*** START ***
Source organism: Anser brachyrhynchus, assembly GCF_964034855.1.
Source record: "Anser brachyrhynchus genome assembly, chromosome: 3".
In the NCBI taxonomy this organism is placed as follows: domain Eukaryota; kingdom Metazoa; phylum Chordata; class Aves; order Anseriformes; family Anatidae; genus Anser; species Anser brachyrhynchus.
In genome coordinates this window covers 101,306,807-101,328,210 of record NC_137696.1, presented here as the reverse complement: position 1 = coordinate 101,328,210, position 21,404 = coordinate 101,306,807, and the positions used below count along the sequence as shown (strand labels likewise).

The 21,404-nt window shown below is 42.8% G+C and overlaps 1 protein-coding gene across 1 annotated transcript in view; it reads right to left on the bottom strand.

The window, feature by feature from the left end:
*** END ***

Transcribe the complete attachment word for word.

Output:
Source organism: Anser brachyrhynchus, assembly GCF_964034855.1.
Source record: "Anser brachyrhynchus genome assembly, chromosome: 3".
In the NCBI taxonomy this organism is placed as follows: domain Eukaryota; kingdom Metazoa; phylum Chordata; class Aves; order Anseriformes; family Anatidae; genus Anser; species Anser brachyrhynchus.
In genome coordinates this window covers 101,306,807-101,328,210 of record NC_137696.1, presented here as the reverse complement: position 1 = coordinate 101,328,210, position 21,404 = coordinate 101,306,807, and the positions used below count along the sequence as shown (strand labels likewise).

The 21,404-nt window shown below is 42.8% G+C and overlaps 1 protein-coding gene across 1 annotated transcript in view; it reads right to left on the bottom strand.

The window, feature by feature from the left end: